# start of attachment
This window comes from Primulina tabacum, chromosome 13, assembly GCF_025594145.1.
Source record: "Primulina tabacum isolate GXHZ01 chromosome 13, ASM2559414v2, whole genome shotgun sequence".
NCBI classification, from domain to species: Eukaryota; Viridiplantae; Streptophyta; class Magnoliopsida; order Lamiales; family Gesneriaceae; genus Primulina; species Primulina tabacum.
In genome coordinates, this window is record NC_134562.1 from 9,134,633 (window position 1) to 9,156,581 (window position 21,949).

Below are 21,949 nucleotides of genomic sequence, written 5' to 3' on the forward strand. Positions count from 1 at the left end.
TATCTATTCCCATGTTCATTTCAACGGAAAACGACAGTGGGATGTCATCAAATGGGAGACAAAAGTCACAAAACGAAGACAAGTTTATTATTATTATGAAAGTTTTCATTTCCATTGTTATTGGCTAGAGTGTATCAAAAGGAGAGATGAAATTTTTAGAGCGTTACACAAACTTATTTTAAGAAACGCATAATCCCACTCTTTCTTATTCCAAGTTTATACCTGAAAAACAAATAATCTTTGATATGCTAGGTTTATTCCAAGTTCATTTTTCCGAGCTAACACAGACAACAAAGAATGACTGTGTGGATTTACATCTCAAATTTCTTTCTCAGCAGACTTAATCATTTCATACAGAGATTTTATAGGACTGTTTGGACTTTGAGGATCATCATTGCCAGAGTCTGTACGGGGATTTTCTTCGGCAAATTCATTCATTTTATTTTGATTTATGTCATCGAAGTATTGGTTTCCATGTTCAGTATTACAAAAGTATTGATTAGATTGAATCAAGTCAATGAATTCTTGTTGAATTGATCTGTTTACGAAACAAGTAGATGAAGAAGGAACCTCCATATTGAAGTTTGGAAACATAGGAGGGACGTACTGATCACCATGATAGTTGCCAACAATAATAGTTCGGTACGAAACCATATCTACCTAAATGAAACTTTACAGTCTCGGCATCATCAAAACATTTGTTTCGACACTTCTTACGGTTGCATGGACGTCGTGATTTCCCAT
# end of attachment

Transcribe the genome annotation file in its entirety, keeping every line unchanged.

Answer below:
This window comes from Primulina tabacum, chromosome 13, assembly GCF_025594145.1.
Source record: "Primulina tabacum isolate GXHZ01 chromosome 13, ASM2559414v2, whole genome shotgun sequence".
NCBI classification, from domain to species: Eukaryota; Viridiplantae; Streptophyta; class Magnoliopsida; order Lamiales; family Gesneriaceae; genus Primulina; species Primulina tabacum.
In genome coordinates, this window is record NC_134562.1 from 9,134,633 (window position 1) to 9,156,581 (window position 21,949).

Below are 21,949 nucleotides of genomic sequence, written 5' to 3' on the forward strand. Positions count from 1 at the left end.
TATCTATTCCCATGTTCATTTCAACGGAAAACGACAGTGGGATGTCATCAAATGGGAGACAAAAGTCACAAAACGAAGACAAGTTTATTATTATTATGAAAGTTTTCATTTCCATTGTTATTGGCTAGAGTGTATCAAAAGGAGAGATGAAATTTTTAGAGCGTTACACAAACTTATTTTAAGAAACGCATAATCCCACTCTTTCTTATTCCAAGTTTATACCTGAAAAACAAATAATCTTTGATATGCTAGGTTTATTCCAAGTTCATTTTTCCGAGCTAACACAGACAACAAAGAATGACTGTGTGGATTTACATCTCAAATTTCTTTCTCAGCAGACTTAATCATTTCATACAGAGATTTTATAGGACTGTTTGGACTTTGAGGATCATCATTGCCAGAGTCTGTACGGGGATTTTCTTCGGCAAATTCATTCATTTTATTTTGATTTATGTCATCGAAGTATTGGTTTCCATGTTCAGTATTACAAAAGTATTGATTAGATTGAATCAAGTCAATGAATTCTTGTTGAATTGATCTGTTTACGAAACAAGTAGATGAAGAAGGAACCTCCATATTGAAGTTTGGAAACATAGGAGGGACGTACTGATCACCATGATAGTTGCCAACAATAATAGTTCGGTACGAAACCATATCTACCTAAATGAAACTTTACAGTCTCGGCATCATCAAAACATTTGTTTCGACACTTCTTACGGTTGCATGGACGTCGTGATTTCCCAT